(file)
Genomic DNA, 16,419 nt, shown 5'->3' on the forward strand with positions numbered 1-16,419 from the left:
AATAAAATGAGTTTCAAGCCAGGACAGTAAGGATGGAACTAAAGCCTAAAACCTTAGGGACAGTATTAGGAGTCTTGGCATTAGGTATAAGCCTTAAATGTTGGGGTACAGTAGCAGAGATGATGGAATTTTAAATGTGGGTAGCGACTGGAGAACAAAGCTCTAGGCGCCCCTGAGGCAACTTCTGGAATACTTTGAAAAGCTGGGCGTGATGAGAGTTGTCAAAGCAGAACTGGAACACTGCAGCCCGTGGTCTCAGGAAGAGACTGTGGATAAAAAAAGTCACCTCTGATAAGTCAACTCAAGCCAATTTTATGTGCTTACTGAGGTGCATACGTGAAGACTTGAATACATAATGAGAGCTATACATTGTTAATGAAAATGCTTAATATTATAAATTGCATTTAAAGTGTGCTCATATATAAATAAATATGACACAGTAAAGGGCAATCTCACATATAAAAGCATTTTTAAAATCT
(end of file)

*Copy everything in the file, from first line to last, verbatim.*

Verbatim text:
Genomic DNA, 16,419 nt, shown 5'->3' on the forward strand with positions numbered 1-16,419 from the left:
AATAAAATGAGTTTCAAGCCAGGACAGTAAGGATGGAACTAAAGCCTAAAACCTTAGGGACAGTATTAGGAGTCTTGGCATTAGGTATAAGCCTTAAATGTTGGGGTACAGTAGCAGAGATGATGGAATTTTAAATGTGGGTAGCGACTGGAGAACAAAGCTCTAGGCGCCCCTGAGGCAACTTCTGGAATACTTTGAAAAGCTGGGCGTGATGAGAGTTGTCAAAGCAGAACTGGAACACTGCAGCCCGTGGTCTCAGGAAGAGACTGTGGATAAAAAAAGTCACCTCTGATAAGTCAACTCAAGCCAATTTTATGTGCTTACTGAGGTGCATACGTGAAGACTTGAATACATAATGAGAGCTATACATTGTTAATGAAAATGCTTAATATTATAAATTGCATTTAAAGTGTGCTCATATATAAATAAATATGACACAGTAAAGGGCAATCTCACATATAAAAGCATTTTTAAAATCT